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GraniteStater
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Wed Mar 05, 2014 1:33 am

veji1 wrote:clearly, a clever way of using what one would call realpolitik to back up his principles, but what would have happened though if the fort(s) hadn't been attacked ? Do you think the Union would have eventually attacked or found a way to provoke another southern hothead in hitting first somewhere ?


'Wudda, shudda, cudda'.

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[color="#AFEEEE"]"Liberty and Union, now and forever, one and inseparable!"[/color]
-Daniel Webster

[color="#FFA07A"]"C'mon, boys, we got the damn Yankees on the run!"[/color]
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Wed Mar 05, 2014 10:38 am

aariediger wrote:In a way, this can be compared to the "what does the US do if Pearl Harbor doesn't happen" question. In that case, I assume Roosevelt would just wait out Japan. They needed oil, and sooner or later they would have to choose between starting a shooting war, or abandoning China to get the embargos lifted. The South faced a similar problem, and if Lincoln had simply instituted a naval blockade (including closing Charleston because of Sumter), at some point the South is going to have either give into Lincoln's demands (you know, un-secede) or start a war. They chose war.


Sure, they chose war, but my question was, had the confederate leadership said "we are happy with our de facto secession to begin with, with time we find a way to make it de jure, but at this stage we want to avoid a war so let's stick exclusively to a defensive stance and not have any aggressive move towards the union", then what happens ? I know it is a rhetorical question any way, history is history, but I wonder what would have happened. I suppose eventually the pressure in the north would have gotten so strong for action that they would have made demands unacceptable to the CSA (we want to reoccupy the other federal forts and buildings, etc...) and tried to enforce them to force the CSA into aggressively refusing them, leading to war at the latest a few months later, but maybe I am mistaken ?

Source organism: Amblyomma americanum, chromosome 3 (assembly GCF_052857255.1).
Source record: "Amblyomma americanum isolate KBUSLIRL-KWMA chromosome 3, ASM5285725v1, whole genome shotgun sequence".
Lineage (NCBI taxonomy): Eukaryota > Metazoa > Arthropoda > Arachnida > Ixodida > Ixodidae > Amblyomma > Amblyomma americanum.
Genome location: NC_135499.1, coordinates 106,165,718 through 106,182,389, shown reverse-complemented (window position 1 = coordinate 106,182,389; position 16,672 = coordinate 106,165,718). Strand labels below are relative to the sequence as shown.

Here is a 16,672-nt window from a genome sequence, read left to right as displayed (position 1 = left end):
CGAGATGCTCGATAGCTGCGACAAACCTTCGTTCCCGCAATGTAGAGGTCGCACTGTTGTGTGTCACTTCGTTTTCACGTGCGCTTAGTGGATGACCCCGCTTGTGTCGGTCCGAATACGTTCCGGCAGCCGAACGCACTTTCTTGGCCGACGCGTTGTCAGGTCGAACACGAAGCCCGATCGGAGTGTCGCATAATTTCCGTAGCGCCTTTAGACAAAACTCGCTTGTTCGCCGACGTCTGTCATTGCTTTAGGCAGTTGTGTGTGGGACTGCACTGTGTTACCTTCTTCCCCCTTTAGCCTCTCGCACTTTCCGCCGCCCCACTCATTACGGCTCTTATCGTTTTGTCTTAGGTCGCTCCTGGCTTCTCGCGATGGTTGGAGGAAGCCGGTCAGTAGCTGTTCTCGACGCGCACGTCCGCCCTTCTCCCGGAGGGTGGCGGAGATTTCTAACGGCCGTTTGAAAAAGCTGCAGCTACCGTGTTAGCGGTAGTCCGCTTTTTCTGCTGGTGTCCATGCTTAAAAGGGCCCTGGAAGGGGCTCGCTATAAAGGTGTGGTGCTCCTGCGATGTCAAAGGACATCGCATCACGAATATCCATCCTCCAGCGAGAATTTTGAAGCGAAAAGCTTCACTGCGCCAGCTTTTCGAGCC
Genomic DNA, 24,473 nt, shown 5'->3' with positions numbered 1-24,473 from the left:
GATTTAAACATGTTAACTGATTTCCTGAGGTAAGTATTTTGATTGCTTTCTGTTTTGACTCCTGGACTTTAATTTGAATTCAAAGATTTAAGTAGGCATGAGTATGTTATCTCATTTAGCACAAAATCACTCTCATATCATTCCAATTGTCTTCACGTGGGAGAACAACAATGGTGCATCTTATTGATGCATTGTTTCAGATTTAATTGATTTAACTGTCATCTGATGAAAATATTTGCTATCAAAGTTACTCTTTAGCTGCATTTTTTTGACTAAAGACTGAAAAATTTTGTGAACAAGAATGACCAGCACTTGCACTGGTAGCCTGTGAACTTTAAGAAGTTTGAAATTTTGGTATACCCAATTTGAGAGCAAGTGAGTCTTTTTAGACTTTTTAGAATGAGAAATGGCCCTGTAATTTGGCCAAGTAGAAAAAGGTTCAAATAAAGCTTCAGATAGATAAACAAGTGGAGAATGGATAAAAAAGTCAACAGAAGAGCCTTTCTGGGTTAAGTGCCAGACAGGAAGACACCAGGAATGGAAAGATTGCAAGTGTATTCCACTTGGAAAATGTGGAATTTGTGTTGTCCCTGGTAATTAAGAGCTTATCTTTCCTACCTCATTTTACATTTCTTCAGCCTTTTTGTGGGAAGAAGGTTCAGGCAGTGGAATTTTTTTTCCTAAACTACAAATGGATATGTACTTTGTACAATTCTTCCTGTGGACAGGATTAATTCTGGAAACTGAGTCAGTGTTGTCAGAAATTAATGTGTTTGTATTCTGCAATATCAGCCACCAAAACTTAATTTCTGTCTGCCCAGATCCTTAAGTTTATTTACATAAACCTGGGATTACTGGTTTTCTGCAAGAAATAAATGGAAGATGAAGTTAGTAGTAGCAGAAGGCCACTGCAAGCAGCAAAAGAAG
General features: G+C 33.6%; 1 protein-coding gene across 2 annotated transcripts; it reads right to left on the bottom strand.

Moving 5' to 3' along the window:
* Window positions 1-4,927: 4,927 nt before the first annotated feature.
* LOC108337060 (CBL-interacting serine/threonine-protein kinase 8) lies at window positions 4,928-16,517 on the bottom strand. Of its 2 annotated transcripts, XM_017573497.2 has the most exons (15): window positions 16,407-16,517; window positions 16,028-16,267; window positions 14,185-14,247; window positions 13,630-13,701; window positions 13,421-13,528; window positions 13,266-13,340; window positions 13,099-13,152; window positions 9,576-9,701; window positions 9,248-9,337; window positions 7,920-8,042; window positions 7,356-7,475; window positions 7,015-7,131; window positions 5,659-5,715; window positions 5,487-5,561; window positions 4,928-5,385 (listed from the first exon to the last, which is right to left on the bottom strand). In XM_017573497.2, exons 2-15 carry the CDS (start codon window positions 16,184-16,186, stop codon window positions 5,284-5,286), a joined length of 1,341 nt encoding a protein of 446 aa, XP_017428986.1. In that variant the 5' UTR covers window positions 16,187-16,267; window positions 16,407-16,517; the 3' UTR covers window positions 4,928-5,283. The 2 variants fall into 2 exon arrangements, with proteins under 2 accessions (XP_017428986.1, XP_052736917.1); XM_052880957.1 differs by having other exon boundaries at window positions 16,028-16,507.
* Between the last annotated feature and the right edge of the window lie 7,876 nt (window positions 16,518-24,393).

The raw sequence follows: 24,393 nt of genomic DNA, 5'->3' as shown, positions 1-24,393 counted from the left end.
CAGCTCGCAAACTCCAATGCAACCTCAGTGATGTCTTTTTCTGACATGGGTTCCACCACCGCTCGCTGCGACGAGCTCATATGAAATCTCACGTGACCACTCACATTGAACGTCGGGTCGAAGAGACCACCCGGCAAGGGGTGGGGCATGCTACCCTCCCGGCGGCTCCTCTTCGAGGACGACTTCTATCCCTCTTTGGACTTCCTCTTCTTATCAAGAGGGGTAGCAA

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Wed Mar 05, 2014 11:22 am

Before the attack on Fort Sumter, representatives from Northern industrialists met with Lincoln and other government officials to claim that an independent South was unacceptable. One of the first acts of each of the Confederate states was to repeal any tariffs on imported goods. This would allow cheap British manufactured goods into the CSA and potentially into the border and western states of the USA. The Northern industrialists felt that they could not compete against British imports without tariffs. The pressure on the administration to act to save the Northern economy would have been huge.
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Wed Mar 05, 2014 11:27 am

Le Ricain wrote:Before the attack on Fort Sumter, representatives from Northern industrialists met with Lincoln and other government officials to claim that an independent South was unacceptable. One of the first acts of each of the Confederate states was to repeal any tariffs on imported goods. This would allow cheap British manufactured goods into the CSA and potentially into the border and western states of the USA. The Northern industrialists felt that they could not compete against British imports without tariffs. The pressure on the administration to act to save the Northern economy would have been huge.